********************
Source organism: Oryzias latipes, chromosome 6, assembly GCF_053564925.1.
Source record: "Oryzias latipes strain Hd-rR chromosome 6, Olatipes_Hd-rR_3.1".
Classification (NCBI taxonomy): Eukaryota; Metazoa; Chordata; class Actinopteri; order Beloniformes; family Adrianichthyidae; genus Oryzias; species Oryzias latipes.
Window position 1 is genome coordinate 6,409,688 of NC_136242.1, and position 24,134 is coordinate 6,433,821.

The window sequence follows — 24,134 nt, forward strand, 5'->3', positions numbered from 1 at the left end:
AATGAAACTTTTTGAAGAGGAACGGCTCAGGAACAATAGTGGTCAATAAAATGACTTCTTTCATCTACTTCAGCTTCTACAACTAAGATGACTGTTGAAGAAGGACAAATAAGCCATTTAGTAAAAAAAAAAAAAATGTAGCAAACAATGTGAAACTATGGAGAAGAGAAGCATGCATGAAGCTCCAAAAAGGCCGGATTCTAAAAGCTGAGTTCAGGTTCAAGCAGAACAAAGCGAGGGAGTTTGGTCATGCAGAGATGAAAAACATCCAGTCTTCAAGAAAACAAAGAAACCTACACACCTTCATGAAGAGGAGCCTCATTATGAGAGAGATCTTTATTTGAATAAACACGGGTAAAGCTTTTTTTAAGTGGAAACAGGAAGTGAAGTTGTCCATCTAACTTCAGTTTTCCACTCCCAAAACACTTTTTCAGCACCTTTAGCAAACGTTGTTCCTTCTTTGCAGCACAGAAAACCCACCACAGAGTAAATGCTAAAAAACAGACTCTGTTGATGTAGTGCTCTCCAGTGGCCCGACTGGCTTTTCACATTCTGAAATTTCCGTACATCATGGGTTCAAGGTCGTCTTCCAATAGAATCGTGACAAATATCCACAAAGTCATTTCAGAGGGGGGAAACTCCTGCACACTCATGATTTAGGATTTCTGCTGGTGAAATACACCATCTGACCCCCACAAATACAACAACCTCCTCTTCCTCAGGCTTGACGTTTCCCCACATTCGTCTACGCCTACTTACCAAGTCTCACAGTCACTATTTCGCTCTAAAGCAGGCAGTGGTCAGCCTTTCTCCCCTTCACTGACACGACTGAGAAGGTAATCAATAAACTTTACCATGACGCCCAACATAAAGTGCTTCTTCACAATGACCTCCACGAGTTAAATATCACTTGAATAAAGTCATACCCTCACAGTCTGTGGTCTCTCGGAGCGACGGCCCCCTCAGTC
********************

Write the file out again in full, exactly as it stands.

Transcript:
Source organism: Oryzias latipes, chromosome 6, assembly GCF_053564925.1.
Source record: "Oryzias latipes strain Hd-rR chromosome 6, Olatipes_Hd-rR_3.1".
Classification (NCBI taxonomy): Eukaryota; Metazoa; Chordata; class Actinopteri; order Beloniformes; family Adrianichthyidae; genus Oryzias; species Oryzias latipes.
Window position 1 is genome coordinate 6,409,688 of NC_136242.1, and position 24,134 is coordinate 6,433,821.

The window sequence follows — 24,134 nt, forward strand, 5'->3', positions numbered from 1 at the left end:
AATGAAACTTTTTGAAGAGGAACGGCTCAGGAACAATAGTGGTCAATAAAATGACTTCTTTCATCTACTTCAGCTTCTACAACTAAGATGACTGTTGAAGAAGGACAAATAAGCCATTTAGTAAAAAAAAAAAAAATGTAGCAAACAATGTGAAACTATGGAGAAGAGAAGCATGCATGAAGCTCCAAAAAGGCCGGATTCTAAAAGCTGAGTTCAGGTTCAAGCAGAACAAAGCGAGGGAGTTTGGTCATGCAGAGATGAAAAACATCCAGTCTTCAAGAAAACAAAGAAACCTACACACCTTCATGAAGAGGAGCCTCATTATGAGAGAGATCTTTATTTGAATAAACACGGGTAAAGCTTTTTTTAAGTGGAAACAGGAAGTGAAGTTGTCCATCTAACTTCAGTTTTCCACTCCCAAAACACTTTTTCAGCACCTTTAGCAAACGTTGTTCCTTCTTTGCAGCACAGAAAACCCACCACAGAGTAAATGCTAAAAAACAGACTCTGTTGATGTAGTGCTCTCCAGTGGCCCGACTGGCTTTTCACATTCTGAAATTTCCGTACATCATGGGTTCAAGGTCGTCTTCCAATAGAATCGTGACAAATATCCACAAAGTCATTTCAGAGGGGGGAAACTCCTGCACACTCATGATTTAGGATTTCTGCTGGTGAAATACACCATCTGACCCCCACAAATACAACAACCTCCTCTTCCTCAGGCTTGACGTTTCCCCACATTCGTCTACGCCTACTTACCAAGTCTCACAGTCACTATTTCGCTCTAAAGCAGGCAGTGGTCAGCCTTTCTCCCCTTCACTGACACGACTGAGAAGGTAATCAATAAACTTTACCATGACGCCCAACATAAAGTGCTTCTTCACAATGACCTCCACGAGTTAAATATCACTTGAATAAAGTCATACCCTCACAGTCTGTGGTCTCTCGGAGCGACGGCCCCCTCAGTC